Hello and welcome to Savings 101! Whether this is your first time educating yourself on how to start saving or your ninth, we are glad you are here. Making an initiative to start saving money is a responsible and important step in your financial journey.

There are sometimes in which it might be confusing whether or not you should be saving. One of them is the scary dark word, debt. Every situation is different. If you have a low-interest rate and do not have money in your savings, have a 401k, it is recommended to start saving. It is important to have savings in case of an emergency. Bankrate recommends having 3-6 months’ worth of expenses in an emergency fund. When balancing savings and debt, the ideal is a mix of both saving money and paying off debt.

If you are new to the world of money and savings, you might be looking at the best bank to keep your money. The first decision to make is where to keep your money. Credit unions are non-profit organizations that re-invest in their customers through lower rates or fees. Bigger banks, also known as Brick-and-Mortar, have more resources such as multiple ATM’s, drive-thrus, and online banking availability. Online banks have competitive yields and minimal fees though do not have physical locations.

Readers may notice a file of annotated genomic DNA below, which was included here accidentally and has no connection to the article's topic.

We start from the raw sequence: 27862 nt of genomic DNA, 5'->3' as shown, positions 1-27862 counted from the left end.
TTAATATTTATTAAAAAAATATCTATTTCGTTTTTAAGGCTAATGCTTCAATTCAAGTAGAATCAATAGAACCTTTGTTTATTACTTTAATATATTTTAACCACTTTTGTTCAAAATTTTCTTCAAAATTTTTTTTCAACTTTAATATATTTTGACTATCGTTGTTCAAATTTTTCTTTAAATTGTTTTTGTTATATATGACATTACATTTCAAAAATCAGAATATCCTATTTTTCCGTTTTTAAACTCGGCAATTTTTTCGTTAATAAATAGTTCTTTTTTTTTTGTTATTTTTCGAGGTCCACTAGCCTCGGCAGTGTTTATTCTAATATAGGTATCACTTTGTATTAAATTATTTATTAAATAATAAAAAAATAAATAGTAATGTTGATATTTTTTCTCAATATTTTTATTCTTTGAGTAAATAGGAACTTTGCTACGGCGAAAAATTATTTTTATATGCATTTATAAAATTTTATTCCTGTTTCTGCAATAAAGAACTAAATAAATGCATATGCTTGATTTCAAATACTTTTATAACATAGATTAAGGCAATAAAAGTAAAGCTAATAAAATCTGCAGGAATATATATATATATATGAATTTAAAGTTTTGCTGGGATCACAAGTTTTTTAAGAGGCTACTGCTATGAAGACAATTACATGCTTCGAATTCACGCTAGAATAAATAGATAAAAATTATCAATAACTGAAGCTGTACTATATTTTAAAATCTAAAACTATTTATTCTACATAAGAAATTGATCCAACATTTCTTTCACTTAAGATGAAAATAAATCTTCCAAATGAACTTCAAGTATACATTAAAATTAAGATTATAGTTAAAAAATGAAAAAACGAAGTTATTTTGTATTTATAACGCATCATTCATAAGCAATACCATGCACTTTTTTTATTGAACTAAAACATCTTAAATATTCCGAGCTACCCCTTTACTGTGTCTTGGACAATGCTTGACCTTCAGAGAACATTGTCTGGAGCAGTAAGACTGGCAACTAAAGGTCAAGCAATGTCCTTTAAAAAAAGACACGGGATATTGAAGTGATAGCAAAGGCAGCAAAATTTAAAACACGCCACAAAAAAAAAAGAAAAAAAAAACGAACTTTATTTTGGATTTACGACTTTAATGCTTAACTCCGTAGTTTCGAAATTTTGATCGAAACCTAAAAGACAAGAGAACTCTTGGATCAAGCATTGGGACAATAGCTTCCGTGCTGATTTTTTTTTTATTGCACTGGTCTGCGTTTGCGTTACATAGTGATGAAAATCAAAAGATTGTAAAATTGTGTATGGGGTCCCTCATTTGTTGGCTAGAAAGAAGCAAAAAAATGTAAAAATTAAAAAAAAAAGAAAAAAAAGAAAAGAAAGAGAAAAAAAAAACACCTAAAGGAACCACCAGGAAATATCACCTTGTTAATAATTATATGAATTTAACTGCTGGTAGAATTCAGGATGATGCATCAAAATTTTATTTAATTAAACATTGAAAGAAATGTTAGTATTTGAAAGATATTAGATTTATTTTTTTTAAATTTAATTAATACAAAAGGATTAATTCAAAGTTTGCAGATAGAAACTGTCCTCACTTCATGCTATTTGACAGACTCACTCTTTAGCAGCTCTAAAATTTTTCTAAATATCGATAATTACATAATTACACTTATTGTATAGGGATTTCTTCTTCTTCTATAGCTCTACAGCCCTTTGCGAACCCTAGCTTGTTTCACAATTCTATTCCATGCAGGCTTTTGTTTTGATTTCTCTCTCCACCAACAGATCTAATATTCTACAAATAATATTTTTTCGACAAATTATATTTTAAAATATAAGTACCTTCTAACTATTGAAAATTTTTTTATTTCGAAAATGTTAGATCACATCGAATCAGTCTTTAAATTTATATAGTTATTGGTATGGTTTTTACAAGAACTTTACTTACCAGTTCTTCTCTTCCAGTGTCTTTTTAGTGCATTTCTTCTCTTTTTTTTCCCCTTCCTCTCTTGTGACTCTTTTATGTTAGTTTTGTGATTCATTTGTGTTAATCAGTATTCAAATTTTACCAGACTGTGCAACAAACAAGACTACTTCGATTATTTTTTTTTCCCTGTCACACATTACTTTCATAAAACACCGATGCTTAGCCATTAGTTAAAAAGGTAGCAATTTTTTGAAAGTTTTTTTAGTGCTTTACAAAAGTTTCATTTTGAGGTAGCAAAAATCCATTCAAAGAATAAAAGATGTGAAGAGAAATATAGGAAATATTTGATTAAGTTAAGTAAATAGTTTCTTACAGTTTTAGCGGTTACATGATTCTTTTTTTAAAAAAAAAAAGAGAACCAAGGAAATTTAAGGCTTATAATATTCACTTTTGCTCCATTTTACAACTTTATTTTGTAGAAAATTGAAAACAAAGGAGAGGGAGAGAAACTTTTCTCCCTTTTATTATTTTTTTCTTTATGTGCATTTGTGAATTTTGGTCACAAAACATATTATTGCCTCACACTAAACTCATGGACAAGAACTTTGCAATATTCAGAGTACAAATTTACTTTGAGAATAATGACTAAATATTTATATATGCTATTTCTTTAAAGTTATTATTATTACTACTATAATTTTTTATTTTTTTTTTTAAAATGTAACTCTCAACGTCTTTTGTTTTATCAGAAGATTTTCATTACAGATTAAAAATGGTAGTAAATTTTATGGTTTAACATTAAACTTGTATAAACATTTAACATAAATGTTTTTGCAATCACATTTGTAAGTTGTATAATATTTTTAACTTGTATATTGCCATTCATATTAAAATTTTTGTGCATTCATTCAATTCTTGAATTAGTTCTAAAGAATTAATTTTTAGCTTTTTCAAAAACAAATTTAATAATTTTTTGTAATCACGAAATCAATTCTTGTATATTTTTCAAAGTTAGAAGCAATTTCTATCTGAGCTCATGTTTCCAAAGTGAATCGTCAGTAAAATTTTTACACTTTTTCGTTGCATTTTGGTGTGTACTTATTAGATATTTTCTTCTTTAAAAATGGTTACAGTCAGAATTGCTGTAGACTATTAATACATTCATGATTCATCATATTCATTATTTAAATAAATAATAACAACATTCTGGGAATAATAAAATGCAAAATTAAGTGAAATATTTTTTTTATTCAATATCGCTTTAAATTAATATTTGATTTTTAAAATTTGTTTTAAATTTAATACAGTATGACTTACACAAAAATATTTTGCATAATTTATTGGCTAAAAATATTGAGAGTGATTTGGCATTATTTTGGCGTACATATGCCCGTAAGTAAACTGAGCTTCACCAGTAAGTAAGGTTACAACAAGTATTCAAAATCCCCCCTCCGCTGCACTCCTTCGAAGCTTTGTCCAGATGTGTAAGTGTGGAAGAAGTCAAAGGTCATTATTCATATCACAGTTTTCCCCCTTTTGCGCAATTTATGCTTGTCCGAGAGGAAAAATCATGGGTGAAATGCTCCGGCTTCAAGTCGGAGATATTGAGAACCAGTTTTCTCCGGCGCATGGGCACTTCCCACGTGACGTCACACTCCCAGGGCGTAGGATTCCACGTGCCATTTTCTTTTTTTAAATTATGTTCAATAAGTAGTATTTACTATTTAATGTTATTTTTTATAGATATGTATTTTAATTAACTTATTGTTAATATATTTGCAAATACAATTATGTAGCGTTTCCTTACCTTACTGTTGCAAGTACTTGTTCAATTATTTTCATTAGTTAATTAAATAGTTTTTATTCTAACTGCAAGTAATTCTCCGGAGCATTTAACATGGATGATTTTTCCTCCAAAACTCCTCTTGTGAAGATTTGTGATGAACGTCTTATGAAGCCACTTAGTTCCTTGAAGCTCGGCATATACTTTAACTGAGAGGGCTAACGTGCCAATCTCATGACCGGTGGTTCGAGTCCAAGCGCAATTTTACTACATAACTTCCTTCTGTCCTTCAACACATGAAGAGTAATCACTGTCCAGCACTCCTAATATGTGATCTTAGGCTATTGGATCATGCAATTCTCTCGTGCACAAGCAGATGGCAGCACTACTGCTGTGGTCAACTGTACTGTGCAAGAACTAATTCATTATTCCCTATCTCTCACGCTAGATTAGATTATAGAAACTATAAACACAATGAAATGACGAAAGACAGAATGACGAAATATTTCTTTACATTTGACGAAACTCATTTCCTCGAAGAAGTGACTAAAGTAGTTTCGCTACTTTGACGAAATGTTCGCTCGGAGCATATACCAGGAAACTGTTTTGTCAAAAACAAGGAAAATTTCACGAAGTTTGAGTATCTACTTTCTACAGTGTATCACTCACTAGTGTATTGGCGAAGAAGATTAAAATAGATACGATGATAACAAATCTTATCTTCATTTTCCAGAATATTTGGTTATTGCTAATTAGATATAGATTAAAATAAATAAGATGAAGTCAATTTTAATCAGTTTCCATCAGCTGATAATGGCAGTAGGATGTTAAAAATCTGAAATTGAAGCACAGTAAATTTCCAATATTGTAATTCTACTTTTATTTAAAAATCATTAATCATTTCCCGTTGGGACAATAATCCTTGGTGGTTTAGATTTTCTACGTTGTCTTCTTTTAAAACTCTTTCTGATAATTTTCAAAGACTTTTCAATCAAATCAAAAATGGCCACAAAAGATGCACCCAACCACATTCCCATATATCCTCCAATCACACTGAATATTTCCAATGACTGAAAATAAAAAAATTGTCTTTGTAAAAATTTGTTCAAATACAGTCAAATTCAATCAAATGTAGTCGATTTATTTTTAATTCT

If you chose to use a bigger bank, Bankrate compiles the best bonuses through different banks. These sign-up bonuses can change and might have some fine print associated with it. Read the information, but also benefit from the rewards!

When you start saving, there are a few tips to help your savings account stay vibrant and accruing. Budget your money. It is easy to swipe a card or hand over a $20, though many can slip through our fingers easily. Have an emergency fund. As mentioned earlier, you never know when something may happen. Having a rainy day fund is helpful to make sure you do not drain your savings when something goes bad. Continue to add to your savings. Section part of your paycheck to go straight to savings.

As you continue your savings account, questions may arise of how much should be in your account. Again, this depends on your savings history and future. Below is a chart that provides an outline of the recommended amount of savings at a certain age:



Retirement saving goal

Emergency saving goal



$11,097 to $22,194



$13,851 to $27,702



$13,980 to $27,960



$12,705 to $25,410




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